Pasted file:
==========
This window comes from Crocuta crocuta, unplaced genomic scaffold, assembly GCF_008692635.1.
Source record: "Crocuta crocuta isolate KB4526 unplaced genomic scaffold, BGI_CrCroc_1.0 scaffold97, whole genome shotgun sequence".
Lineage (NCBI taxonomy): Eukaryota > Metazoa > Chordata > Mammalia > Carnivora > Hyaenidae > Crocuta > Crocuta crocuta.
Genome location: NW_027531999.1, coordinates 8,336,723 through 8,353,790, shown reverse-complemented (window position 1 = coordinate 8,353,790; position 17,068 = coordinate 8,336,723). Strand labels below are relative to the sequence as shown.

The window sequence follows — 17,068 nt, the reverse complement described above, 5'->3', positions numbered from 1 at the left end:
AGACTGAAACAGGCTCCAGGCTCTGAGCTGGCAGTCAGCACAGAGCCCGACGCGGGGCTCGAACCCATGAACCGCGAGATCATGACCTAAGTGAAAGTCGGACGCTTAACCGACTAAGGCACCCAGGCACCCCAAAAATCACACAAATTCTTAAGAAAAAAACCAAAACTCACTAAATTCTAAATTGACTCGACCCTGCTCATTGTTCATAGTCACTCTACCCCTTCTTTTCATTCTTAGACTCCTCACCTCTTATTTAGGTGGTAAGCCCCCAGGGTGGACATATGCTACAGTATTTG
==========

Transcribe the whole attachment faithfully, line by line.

This window comes from Crocuta crocuta, unplaced genomic scaffold, assembly GCF_008692635.1.
Source record: "Crocuta crocuta isolate KB4526 unplaced genomic scaffold, BGI_CrCroc_1.0 scaffold97, whole genome shotgun sequence".
Lineage (NCBI taxonomy): Eukaryota > Metazoa > Chordata > Mammalia > Carnivora > Hyaenidae > Crocuta > Crocuta crocuta.
Genome location: NW_027531999.1, coordinates 8,336,723 through 8,353,790, shown reverse-complemented (window position 1 = coordinate 8,353,790; position 17,068 = coordinate 8,336,723). Strand labels below are relative to the sequence as shown.

The window sequence follows — 17,068 nt, the reverse complement described above, 5'->3', positions numbered from 1 at the left end:
AGACTGAAACAGGCTCCAGGCTCTGAGCTGGCAGTCAGCACAGAGCCCGACGCGGGGCTCGAACCCATGAACCGCGAGATCATGACCTAAGTGAAAGTCGGACGCTTAACCGACTAAGGCACCCAGGCACCCCAAAAATCACACAAATTCTTAAGAAAAAAACCAAAACTCACTAAATTCTAAATTGACTCGACCCTGCTCATTGTTCATAGTCACTCTACCCCTTCTTTTCATTCTTAGACTCCTCACCTCTTATTTAGGTGGTAAGCCCCCAGGGTGGACATATGCTACAGTATTTG